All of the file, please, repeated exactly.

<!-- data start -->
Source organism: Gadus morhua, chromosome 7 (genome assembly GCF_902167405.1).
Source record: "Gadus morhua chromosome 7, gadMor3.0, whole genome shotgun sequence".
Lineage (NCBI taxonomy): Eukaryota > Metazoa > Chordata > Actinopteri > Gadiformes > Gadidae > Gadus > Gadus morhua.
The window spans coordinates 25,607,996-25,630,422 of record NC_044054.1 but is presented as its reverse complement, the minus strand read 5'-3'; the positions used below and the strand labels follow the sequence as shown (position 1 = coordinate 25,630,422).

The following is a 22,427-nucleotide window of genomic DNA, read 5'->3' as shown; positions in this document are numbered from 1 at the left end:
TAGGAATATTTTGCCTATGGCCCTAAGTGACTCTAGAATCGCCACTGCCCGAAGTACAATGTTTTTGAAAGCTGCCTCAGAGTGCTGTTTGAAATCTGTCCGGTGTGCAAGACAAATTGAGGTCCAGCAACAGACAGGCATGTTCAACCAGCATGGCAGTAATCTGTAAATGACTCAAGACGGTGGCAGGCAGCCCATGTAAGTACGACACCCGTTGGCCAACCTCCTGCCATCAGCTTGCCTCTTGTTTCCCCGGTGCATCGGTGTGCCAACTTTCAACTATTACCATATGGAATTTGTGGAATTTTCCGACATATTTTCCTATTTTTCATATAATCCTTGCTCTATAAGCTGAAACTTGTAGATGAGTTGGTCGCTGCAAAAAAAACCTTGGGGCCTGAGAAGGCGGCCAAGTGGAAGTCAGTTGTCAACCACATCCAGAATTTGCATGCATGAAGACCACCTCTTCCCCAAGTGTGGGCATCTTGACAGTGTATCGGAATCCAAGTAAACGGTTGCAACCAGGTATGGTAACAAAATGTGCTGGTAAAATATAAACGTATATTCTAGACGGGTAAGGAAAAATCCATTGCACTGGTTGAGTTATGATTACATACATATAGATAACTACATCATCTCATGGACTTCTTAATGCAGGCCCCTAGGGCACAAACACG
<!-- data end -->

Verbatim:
Source organism: Gadus morhua, chromosome 7 (genome assembly GCF_902167405.1).
Source record: "Gadus morhua chromosome 7, gadMor3.0, whole genome shotgun sequence".
Lineage (NCBI taxonomy): Eukaryota > Metazoa > Chordata > Actinopteri > Gadiformes > Gadidae > Gadus > Gadus morhua.
The window spans coordinates 25,607,996-25,630,422 of record NC_044054.1 but is presented as its reverse complement, the minus strand read 5'-3'; the positions used below and the strand labels follow the sequence as shown (position 1 = coordinate 25,630,422).

The following is a 22,427-nucleotide window of genomic DNA, read 5'->3' as shown; positions in this document are numbered from 1 at the left end:
TAGGAATATTTTGCCTATGGCCCTAAGTGACTCTAGAATCGCCACTGCCCGAAGTACAATGTTTTTGAAAGCTGCCTCAGAGTGCTGTTTGAAATCTGTCCGGTGTGCAAGACAAATTGAGGTCCAGCAACAGACAGGCATGTTCAACCAGCATGGCAGTAATCTGTAAATGACTCAAGACGGTGGCAGGCAGCCCATGTAAGTACGACACCCGTTGGCCAACCTCCTGCCATCAGCTTGCCTCTTGTTTCCCCGGTGCATCGGTGTGCCAACTTTCAACTATTACCATATGGAATTTGTGGAATTTTCCGACATATTTTCCTATTTTTCATATAATCCTTGCTCTATAAGCTGAAACTTGTAGATGAGTTGGTCGCTGCAAAAAAAACCTTGGGGCCTGAGAAGGCGGCCAAGTGGAAGTCAGTTGTCAACCACATCCAGAATTTGCATGCATGAAGACCACCTCTTCCCCAAGTGTGGGCATCTTGACAGTGTATCGGAATCCAAGTAAACGGTTGCAACCAGGTATGGTAACAAAATGTGCTGGTAAAATATAAACGTATATTCTAGACGGGTAAGGAAAAATCCATTGCACTGGTTGAGTTATGATTACATACATATAGATAACTACATCATCTCATGGACTTCTTAATGCAGGCCCCTAGGGCACAAACACG